A business forum allegedly behind several armed attacks on construction projects worth over R25 billion has again denied any involvement in criminal activity after Minister of Finance Tito Mboweni was approached to intervene.
The Delangokubona Business Forum, a KwaZulu-Natal-based group claiming to advocate for local business and community interests, has been repeatedly accused of sending armed men to demand a stake in the projects from professionals on construction sites.
But the group’s general secretary, Thulani Myeza, insisted they were not involved in any incidents of criminality.
“We are not criminals. We are businessmen; we are professionals and we have been doing good work in our communities.
“These people just write about us because they do not want competition, so they write lies about us,” he said, challenging accusers to approach the police.
On Friday, about 50 members of the notorious Delangokubona Business Forum protested near the Tongaat River bridge, demanding jobs on the R10 billion development site at Zimbali Lakes.
The Association of South African Quantity Surveyors (ASAQS) sent out a grave statement calling for national intervention in what it described as a major threat to projects worth billions. The association’s Yunus Bayat said there was widespread concern in the built environment about the “construction mafia” and gang-related activities on project sites.
“The Delangokubona Business Forum continues to intimidate foremen, project managers and construction bosses by going onto project sites and demanding a stake in their projects.
“As professionals working on these projects, we cannot protect ourselves from this type of violent intimidation and we are no match for the AK-47 automatic weapons that they bring with them,” he said.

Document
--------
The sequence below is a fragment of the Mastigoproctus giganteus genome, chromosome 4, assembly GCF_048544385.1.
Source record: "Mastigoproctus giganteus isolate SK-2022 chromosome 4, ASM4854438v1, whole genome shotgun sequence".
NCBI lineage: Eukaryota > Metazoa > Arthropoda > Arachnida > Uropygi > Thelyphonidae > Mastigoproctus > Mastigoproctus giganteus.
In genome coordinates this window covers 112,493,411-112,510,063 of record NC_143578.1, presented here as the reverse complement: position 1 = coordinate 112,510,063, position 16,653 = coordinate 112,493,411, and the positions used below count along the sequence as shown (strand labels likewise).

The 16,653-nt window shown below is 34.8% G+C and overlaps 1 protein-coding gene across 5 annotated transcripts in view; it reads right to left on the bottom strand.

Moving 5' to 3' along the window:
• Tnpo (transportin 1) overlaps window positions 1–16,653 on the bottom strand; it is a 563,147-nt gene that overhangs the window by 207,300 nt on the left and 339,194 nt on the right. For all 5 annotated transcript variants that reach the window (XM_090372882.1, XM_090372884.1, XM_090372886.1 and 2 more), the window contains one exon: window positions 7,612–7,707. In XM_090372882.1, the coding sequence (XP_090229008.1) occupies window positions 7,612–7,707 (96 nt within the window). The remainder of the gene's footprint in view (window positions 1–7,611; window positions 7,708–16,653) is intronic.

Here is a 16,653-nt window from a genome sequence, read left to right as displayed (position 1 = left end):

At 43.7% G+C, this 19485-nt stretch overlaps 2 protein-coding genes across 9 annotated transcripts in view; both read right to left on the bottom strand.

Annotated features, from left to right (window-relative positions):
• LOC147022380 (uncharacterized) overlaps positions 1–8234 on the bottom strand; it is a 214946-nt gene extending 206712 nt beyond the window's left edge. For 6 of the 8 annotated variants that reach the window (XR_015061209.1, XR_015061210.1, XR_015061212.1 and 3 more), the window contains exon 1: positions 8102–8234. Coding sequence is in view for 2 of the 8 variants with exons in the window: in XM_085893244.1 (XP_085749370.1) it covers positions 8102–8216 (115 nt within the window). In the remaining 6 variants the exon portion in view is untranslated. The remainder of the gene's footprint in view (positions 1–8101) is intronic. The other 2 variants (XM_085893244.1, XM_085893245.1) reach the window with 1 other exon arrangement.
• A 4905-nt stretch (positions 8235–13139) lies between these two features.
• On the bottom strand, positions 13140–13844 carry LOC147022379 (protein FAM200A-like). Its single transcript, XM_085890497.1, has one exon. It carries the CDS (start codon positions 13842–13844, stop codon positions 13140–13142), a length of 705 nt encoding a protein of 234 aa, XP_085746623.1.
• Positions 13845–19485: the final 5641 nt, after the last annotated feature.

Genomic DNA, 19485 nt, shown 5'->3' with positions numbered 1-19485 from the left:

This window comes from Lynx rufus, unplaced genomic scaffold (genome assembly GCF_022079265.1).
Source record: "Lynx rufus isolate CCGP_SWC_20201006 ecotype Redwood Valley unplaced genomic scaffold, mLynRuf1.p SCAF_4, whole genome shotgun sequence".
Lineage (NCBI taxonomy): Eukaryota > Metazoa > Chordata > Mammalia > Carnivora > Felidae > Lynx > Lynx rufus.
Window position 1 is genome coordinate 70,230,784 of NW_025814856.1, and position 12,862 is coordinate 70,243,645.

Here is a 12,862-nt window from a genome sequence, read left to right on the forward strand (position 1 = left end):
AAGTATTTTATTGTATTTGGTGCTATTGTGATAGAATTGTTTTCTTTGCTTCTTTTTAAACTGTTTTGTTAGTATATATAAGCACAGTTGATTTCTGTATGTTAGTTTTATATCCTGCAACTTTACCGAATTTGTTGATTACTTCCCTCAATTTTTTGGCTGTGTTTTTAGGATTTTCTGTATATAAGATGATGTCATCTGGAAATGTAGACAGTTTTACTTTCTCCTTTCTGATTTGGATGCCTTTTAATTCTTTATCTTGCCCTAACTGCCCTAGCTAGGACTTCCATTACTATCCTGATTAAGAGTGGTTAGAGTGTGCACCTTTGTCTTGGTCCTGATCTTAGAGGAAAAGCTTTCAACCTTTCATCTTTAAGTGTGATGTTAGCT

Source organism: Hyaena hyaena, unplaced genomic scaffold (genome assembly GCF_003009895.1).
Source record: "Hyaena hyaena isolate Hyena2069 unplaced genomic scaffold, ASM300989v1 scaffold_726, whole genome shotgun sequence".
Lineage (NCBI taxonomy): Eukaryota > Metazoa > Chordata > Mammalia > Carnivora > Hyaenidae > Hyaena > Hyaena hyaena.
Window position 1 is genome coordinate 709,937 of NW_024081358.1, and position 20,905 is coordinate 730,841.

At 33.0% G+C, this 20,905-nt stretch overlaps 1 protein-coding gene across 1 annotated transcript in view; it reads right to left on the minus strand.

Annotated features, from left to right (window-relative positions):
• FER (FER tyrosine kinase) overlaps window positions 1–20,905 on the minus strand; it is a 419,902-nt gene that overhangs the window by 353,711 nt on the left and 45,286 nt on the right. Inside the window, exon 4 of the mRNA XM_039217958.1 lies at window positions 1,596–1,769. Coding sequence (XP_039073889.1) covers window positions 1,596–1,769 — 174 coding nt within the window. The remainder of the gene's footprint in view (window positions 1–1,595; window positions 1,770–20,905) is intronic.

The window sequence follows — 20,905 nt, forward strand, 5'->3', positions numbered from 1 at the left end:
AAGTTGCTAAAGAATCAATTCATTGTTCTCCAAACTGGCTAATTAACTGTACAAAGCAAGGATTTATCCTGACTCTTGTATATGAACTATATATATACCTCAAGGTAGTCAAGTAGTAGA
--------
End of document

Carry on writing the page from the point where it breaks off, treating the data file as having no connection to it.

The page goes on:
But Myeza said: “That is not us. Maybe there are people going around using our name, but that is not what we do. The people who are doing that must be arrested.
“What we do is similar to when someone sees a business and they approach it and ask for a job. That is not criminal.
“All we do when we see a project in our ward is write a letter asking that they make sure the project also benefits the community and we get a stake in the millions being taken to other provinces.”
According to ASAQS, construction projects worth more than R25.5 billion were being violently disrupted and halted. This week, the South African Forum of Civil Engineering Contractors issued an urgent plea for action from Mboweni.
“Armed gangs demanded to be part of the R1.65 billion Sanral (SA National Road Agency) Bridge Project in the Eastern Cape.
“These illegal site disruptions caused Aveng and European-based Strabag International to pull out of the project, which is part of the N2 Wild Coast road construction project,” said Bayat. It was reported to the police and interdicts were obtained, he added, but the suspects were released shortly afterwards.
According to the association, a R2.4 billion German oil storage investment project under construction by WBHO in Saldanha, Western Cape, was halted after armed gangs arrived on site.
“The gangs demanded to be part of the project and burnt the properties to the ground. The pictures of the scene look like footage from a war zone.”
Again the police were called, but they only arrived hours later and said the issue had to be handed over to the Paarl police station.
“Contractors, female engineers and other staff had to run for their lives into the veld. The response from the police isn’t good enough,” said Bayat. But Myeza laughed off the allegations, saying it was either a smear campaign by people who saw their businesses as a threat or a case of mistaken identity.